Infectious diseases are still a significant health problem in the 21st century, nearly a hundred years after the first drugs to treat these diseases were discovered. How did the first antibiotic compounds come into being? Let’s start with the discovery of sulfa drugs, as beautifully recounted in The Demon Under the Microscope: From Battlefield Hospitals to Nazi Labs, One Doctor’s Heroic Search for the World’s First Miracle Drug by Thomas Hager (2007). If you like that one, move on to the story of dedicated scientists trying to develop a new antibiotic in World War II England while facing the very real possibility of a Nazi invasion. The Mold in Dr. Florey’s Coat: The Story of the Penicillin Miracle by Eric Lax (2004) captures the tension involved in doing drug discovery work on a shoestring budget during wartime. The title refers to the fact that the researchers, who were ready to flee their labs on a moments notice, rubbed penicillin mold spores into their clothes so they could begin their work anew in a different country if the need arose. The discovery of streptomycin also makes a good read in Experiment Eleven: Dark Secrets Behind the Discovery of a Wonder Drug by Peter Pringle (2012). Much of the focus of this book is on the issue of fairness regarding who did (future Nobel prize winner Selman Waksman), and who did not (Albert Schatz, his graduate student), get sufficient credit for this groundbreaking work.
If after reading these you want to check out the benefits of not using antibiotics, take a look at Missing Microbes: How the Overuse of Antibiotics Is Fueling Our Modern Plagues by Martin J. Blaser (2015). This book illustrates the positive benefits the bacteria that occupy our bodies bring to us.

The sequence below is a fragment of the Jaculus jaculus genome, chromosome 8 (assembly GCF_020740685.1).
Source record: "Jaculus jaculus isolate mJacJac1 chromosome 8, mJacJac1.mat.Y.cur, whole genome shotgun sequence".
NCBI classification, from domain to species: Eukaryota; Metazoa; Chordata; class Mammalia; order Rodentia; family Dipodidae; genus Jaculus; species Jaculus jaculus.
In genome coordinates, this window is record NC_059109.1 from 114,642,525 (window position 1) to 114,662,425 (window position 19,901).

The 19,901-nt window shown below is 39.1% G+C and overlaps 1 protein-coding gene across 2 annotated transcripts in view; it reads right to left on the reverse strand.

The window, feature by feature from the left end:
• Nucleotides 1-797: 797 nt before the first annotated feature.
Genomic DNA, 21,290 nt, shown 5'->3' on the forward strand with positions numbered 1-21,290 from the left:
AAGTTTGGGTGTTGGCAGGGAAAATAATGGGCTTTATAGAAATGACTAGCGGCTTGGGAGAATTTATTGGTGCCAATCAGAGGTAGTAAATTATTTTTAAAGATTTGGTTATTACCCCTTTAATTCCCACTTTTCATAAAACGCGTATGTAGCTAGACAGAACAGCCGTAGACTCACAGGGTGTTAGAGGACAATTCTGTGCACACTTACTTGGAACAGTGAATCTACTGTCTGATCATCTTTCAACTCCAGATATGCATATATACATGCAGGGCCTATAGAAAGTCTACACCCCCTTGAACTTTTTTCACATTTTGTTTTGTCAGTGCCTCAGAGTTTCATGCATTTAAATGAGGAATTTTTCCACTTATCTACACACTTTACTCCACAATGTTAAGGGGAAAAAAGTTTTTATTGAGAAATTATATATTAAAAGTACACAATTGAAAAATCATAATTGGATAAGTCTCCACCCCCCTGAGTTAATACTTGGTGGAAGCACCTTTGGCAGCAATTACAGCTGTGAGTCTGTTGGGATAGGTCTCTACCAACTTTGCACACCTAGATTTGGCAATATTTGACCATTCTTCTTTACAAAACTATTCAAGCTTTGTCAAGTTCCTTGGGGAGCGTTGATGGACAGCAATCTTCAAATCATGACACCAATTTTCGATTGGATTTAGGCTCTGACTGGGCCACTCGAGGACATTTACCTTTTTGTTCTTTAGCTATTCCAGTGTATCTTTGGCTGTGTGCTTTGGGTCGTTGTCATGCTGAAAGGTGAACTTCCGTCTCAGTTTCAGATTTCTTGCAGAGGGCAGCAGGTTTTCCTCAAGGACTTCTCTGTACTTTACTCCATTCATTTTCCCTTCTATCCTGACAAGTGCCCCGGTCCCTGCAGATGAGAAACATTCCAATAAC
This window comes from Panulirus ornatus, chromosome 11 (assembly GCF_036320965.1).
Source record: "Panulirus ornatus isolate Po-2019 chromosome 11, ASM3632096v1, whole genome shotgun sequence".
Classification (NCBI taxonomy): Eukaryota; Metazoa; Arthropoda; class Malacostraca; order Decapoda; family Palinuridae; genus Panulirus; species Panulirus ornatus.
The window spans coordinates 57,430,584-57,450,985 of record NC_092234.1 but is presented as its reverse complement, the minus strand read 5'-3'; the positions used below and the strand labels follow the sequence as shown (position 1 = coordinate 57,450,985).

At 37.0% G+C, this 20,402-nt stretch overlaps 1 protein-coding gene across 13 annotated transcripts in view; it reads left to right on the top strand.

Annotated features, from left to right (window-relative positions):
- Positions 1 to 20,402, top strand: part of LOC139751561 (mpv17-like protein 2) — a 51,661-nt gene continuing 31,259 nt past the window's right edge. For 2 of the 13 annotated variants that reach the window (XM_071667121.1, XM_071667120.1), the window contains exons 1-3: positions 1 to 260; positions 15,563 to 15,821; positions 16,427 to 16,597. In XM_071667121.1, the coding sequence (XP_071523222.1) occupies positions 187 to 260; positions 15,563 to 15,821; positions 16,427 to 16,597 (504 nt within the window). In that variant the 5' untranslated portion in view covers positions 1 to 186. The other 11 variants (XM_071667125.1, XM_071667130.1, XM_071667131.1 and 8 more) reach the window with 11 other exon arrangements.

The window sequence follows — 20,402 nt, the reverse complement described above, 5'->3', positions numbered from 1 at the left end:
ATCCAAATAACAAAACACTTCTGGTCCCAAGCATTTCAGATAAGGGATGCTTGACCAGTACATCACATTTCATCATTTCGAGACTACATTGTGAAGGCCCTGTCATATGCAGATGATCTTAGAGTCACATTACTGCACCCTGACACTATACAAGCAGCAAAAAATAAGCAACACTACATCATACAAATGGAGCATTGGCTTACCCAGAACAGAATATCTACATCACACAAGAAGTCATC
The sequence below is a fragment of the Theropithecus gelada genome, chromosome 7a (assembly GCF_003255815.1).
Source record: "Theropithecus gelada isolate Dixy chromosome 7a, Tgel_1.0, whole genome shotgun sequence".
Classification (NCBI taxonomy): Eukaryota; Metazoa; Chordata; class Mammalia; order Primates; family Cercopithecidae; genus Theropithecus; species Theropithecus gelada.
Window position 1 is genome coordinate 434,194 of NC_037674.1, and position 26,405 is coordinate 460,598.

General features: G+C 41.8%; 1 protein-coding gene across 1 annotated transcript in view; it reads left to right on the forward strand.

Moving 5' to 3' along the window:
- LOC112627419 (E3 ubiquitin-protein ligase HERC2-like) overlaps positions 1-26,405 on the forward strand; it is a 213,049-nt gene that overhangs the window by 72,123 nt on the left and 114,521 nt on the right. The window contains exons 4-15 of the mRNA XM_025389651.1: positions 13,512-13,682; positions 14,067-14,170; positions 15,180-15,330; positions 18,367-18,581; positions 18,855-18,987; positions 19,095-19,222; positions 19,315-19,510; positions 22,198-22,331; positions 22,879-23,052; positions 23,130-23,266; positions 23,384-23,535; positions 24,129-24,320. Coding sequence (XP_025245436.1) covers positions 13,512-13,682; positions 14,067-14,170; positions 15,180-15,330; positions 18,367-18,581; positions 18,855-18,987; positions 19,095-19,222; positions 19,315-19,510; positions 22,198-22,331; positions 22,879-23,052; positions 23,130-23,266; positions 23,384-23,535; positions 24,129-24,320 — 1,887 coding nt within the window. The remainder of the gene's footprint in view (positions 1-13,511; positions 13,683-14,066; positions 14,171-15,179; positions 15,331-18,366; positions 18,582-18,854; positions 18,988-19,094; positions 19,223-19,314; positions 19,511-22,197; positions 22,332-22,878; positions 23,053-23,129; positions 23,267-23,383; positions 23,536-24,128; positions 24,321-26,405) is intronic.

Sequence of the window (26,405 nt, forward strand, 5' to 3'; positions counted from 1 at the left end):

At the end of the 19th century there were significant concerns by many world leaders that farmers would not be able to produce enough food to feed a growing population, and that mass starvation was on the horizon. The solution turned out to be the discovery of a way to take atmospheric nitrogen and convert it into fertilizer (and just as importantly, explosives). This fascinating story was beautifully recounted in The Alchemy of Air: A Jewish Genius, a Doomed Tycoon, and the Scientific Discovery That Fed the World but Fueled the Rise of Hitler by Thomas Hager (2009). If you like this book, continue reading on topic by picking up a copy of Hell’s Cartel: IG Farben and the Making of Hitler’s War Machine by Diarmuid Jeffreys (2010). This book details how the industrial Haber-Bosch process that I refer to above played a big part in the industrialization and economic growth of Hitler’s Germany, and how IG Farben’s business leaders were tried after the war for mass murder and the exploitation of slave labor.
Mass starvation was also widely anticipated to occur at the end of World War II. How do you safely and effectively supply food to people who have been starving? Efforts in the U.S. to figure out how to combat this impending problem forms the basis of The Great Starvation Experiment: The Heroic Men Who Starved So That Millions Could Live by Todd Tucker (2006).